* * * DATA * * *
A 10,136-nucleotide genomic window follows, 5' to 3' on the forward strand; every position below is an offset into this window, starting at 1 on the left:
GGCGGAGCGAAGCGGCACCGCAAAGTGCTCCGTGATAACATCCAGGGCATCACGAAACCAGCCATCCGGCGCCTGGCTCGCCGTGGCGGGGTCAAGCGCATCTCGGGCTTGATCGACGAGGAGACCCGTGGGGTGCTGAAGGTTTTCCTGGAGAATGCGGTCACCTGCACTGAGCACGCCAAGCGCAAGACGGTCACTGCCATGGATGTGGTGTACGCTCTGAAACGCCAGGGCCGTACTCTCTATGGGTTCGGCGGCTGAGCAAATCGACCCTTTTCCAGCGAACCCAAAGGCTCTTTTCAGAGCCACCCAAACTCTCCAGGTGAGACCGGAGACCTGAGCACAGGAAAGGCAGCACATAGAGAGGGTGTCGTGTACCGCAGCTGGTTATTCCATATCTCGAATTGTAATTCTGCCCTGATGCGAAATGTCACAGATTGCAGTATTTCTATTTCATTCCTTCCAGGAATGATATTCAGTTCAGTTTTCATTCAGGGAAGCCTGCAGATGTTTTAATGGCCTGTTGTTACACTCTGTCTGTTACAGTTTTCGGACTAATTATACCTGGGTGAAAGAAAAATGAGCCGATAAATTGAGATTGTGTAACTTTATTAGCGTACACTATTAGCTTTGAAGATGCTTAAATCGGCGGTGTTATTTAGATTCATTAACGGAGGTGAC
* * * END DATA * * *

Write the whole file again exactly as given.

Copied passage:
A 10,136-nucleotide genomic window follows, 5' to 3' on the forward strand; every position below is an offset into this window, starting at 1 on the left:
GGCGGAGCGAAGCGGCACCGCAAAGTGCTCCGTGATAACATCCAGGGCATCACGAAACCAGCCATCCGGCGCCTGGCTCGCCGTGGCGGGGTCAAGCGCATCTCGGGCTTGATCGACGAGGAGACCCGTGGGGTGCTGAAGGTTTTCCTGGAGAATGCGGTCACCTGCACTGAGCACGCCAAGCGCAAGACGGTCACTGCCATGGATGTGGTGTACGCTCTGAAACGCCAGGGCCGTACTCTCTATGGGTTCGGCGGCTGAGCAAATCGACCCTTTTCCAGCGAACCCAAAGGCTCTTTTCAGAGCCACCCAAACTCTCCAGGTGAGACCGGAGACCTGAGCACAGGAAAGGCAGCACATAGAGAGGGTGTCGTGTACCGCAGCTGGTTATTCCATATCTCGAATTGTAATTCTGCCCTGATGCGAAATGTCACAGATTGCAGTATTTCTATTTCATTCCTTCCAGGAATGATATTCAGTTCAGTTTTCATTCAGGGAAGCCTGCAGATGTTTTAATGGCCTGTTGTTACACTCTGTCTGTTACAGTTTTCGGACTAATTATACCTGGGTGAAAGAAAAATGAGCCGATAAATTGAGATTGTGTAACTTTATTAGCGTACACTATTAGCTTTGAAGATGCTTAAATCGGCGGTGTTATTTAGATTCATTAACGGAGGTGAC